Platforms: Nintendo Switch, PlayStation, Xbox, Microsoft Windows
Skyrim uses the same engine, gameplay mechanics, and RPG format as Fallout. It’s Fallout with swords, spells, and no guns. It’s an undeniable classic, to say the least. But it isn’t fine wine. The combat and gameplay haven’t aged quite well and it’s rather clunky, just like Fallout.
In contrast to Fallout, where Skyrim truly knocks it out of the park is the environmental storytelling. Skyrim feels shallow in terms of mechanics and the plot. The chosen one trope was used before in Fallout 2 and we find it here as well.
But why was Skyrim considered so good? It had a relatively plentiful offering of side missions and activities for players to complete. They weren’t incredibly good or game-changing but they were good enough to keep you going, offering dopamine hits along the way. Something, that’s become a part and parcel of the gaming industry.
Release Date: May 18, 2015
Platforms: PlayStation, Xbox, Nintendo Switch, Microsoft Windows
Not exactly like Fallout, Witcher 3 is one of the better RPGs to have been released in the past decade. Where Fallout 4 offers loads of quantity in terms of its missions and side quests, Witcher 3 offers loads of quality and quantity.
The world-building is great in both games. Exploration is much more rewarding in Fallout 4. In terms of in-game content, both games offer hundreds of hours of playtime.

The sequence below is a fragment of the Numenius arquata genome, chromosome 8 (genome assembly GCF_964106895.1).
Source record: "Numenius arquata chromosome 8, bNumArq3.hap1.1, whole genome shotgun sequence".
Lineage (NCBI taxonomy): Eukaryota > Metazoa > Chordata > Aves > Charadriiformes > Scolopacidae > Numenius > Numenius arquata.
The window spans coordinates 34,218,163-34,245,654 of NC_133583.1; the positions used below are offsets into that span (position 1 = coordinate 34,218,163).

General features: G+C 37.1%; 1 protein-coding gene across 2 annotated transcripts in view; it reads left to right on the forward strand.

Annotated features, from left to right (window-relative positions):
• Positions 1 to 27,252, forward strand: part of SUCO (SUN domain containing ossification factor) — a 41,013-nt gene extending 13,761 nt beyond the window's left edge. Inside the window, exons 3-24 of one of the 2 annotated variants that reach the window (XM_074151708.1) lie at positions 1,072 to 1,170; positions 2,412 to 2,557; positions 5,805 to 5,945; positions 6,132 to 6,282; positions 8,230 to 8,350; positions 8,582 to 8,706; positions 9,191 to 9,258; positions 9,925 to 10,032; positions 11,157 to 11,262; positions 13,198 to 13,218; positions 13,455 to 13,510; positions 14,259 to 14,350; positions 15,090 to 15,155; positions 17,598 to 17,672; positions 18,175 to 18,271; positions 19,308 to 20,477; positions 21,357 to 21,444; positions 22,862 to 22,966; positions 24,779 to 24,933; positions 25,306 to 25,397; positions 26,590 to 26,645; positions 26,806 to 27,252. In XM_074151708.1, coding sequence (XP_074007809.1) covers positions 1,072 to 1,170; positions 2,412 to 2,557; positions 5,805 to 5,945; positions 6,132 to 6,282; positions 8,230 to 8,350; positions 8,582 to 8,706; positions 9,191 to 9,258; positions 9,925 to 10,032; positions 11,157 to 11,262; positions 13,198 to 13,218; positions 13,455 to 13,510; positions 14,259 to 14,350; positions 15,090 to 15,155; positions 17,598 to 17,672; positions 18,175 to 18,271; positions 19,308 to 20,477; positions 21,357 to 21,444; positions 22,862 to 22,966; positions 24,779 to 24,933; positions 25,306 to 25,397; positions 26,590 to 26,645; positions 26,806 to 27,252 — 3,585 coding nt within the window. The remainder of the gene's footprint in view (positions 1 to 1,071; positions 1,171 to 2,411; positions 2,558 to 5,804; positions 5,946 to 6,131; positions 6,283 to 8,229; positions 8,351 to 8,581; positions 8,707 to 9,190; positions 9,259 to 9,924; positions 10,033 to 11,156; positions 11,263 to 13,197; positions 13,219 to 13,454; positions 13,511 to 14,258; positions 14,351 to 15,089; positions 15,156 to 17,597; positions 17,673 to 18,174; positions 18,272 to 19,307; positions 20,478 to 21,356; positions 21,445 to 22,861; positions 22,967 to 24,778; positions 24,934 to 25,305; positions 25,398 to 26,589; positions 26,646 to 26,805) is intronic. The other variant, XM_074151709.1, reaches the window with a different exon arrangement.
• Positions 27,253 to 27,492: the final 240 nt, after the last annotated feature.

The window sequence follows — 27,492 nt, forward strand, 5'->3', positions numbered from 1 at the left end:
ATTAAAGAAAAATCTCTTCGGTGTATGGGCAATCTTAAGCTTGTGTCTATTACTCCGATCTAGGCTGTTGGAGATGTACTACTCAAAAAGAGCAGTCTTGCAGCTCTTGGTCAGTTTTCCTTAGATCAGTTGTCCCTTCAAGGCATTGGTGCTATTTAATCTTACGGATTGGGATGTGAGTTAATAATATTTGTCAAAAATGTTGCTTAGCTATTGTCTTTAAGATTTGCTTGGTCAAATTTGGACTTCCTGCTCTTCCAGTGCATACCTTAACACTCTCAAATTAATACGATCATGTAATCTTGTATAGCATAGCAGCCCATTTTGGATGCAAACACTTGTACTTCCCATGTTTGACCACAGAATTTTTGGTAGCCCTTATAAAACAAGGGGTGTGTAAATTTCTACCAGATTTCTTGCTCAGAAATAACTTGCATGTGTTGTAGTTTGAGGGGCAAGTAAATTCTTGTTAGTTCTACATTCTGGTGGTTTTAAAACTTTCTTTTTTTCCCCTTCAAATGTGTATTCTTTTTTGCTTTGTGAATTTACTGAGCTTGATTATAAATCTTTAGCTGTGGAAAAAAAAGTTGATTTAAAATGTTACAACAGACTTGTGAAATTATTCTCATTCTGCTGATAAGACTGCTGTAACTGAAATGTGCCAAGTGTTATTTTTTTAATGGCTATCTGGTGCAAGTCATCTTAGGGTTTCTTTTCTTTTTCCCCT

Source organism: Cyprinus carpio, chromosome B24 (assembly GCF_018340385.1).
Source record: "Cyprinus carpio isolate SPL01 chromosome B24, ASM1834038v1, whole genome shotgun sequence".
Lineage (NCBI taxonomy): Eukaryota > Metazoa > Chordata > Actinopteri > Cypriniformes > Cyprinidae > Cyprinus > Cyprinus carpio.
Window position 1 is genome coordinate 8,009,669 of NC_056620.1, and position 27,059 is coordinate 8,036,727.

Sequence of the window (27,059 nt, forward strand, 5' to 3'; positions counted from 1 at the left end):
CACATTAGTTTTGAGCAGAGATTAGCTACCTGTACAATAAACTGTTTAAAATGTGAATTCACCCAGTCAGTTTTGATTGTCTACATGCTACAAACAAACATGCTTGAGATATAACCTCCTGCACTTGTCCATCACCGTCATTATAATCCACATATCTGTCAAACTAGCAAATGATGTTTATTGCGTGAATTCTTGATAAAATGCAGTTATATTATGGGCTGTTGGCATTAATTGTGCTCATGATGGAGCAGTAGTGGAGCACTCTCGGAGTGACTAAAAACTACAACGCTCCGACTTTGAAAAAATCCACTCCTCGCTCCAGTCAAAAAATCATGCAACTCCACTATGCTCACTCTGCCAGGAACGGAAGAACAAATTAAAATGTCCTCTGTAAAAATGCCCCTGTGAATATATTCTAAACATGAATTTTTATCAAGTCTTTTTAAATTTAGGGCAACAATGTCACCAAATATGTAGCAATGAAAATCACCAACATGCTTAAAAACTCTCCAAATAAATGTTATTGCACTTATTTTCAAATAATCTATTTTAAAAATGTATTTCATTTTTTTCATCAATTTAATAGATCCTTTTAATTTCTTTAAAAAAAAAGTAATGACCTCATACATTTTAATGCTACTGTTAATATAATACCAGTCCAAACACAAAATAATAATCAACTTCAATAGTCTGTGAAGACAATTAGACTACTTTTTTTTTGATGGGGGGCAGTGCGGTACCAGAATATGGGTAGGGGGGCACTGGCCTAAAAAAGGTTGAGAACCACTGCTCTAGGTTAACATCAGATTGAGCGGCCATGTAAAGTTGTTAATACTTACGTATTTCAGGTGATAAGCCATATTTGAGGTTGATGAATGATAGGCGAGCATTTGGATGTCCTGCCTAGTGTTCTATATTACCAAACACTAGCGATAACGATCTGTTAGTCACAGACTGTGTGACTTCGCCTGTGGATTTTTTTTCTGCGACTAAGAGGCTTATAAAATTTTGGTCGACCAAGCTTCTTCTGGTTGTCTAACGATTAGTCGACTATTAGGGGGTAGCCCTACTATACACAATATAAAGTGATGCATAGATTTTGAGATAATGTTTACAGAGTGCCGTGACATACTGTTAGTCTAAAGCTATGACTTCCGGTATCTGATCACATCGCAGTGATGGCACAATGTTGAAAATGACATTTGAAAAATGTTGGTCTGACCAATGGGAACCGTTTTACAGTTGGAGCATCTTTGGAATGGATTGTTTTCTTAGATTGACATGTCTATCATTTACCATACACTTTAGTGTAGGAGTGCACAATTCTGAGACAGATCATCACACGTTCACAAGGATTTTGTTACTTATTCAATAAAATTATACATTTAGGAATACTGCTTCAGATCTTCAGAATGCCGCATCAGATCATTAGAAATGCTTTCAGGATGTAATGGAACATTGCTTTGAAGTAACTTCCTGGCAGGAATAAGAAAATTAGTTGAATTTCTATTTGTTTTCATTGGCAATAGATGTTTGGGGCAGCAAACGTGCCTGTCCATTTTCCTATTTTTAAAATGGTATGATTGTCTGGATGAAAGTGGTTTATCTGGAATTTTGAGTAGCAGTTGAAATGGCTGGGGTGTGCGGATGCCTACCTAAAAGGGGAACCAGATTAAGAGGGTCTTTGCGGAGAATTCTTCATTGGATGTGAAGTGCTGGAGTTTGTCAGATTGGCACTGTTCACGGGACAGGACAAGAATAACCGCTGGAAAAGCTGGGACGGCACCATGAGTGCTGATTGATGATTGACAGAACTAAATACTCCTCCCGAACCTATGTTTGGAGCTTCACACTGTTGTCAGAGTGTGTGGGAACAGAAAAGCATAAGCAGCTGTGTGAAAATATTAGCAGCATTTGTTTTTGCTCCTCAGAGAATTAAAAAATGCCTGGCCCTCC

Storytelling is another department the Witcher 3 get’s right. Bethesda could learn a thing or two from CDProjektRed if they ever get around to a Fallout 5. Fallout 4 is controversial, yet a decent game. But let’s be honest, Witcher 3 is a masterpiece.
Release Date: March 16, 2010
Platforms: PlayStation, Xbox, Nintendo Switch, Linux, Microsoft Windows, macOS
Metro 2033 is another post-apocalyptic FPS shooter but it’s an entirely different experience from Fallout. While Fallout offers an open-world RPG experience, Metro 2033 throws players into a beautifully precrafted linear FPS adventure.
While Fallout throws out resources like hotcakes, Metro 2033 is very sparse with the ammo and medkits it gives you along the way. It’s incredibly dark, decrepit, and atmospheric. And sometimes runs shivers down your spine.
If you’re looking for a linear post-apocalyptic adventure that tests how well you fare with limited resources, then Metro 2033 will certainly satiate you.
Release Date: March 20, 2007
Platforms: Microsoft Windows
I had nothing but a potato to play on. I lowered my standards and decided to play an ancient game, something that I wouldn’t normally touch. With an open mind, I fired up Stalker with no prior reviews or recommendations in mind.
A game with RPG elements in an FPS format. It seems Stalker did it earlier than Fallout. While the open world is sectioned between load screens, it feels lively, rich, and challenging and has certainly aged like fine wine. You’ll come across factions battling it out in the Zone. These encounters feel organic.
Like Fallout, you can side with whatever faction you need to. You can discover side missions along the way or just skip through them and continue to the final mission. The game doesn’t bar you with mission order or structure. Despite its age, Stalker kept me reeled in throughout the whole experience and it’s something that modern AAA games can’t quite nail anymore.
Stalker makes Fallout look like a kid’s game.
Fallout has its fair share of problems but it’s still an incredible franchise in its own right. Despite its obvious flaws and drawbacks, I love the Fallout series. And it’s obvious that some of these games bear some inspiration from Fallout. But Stalker…Stalker is in a league of its own.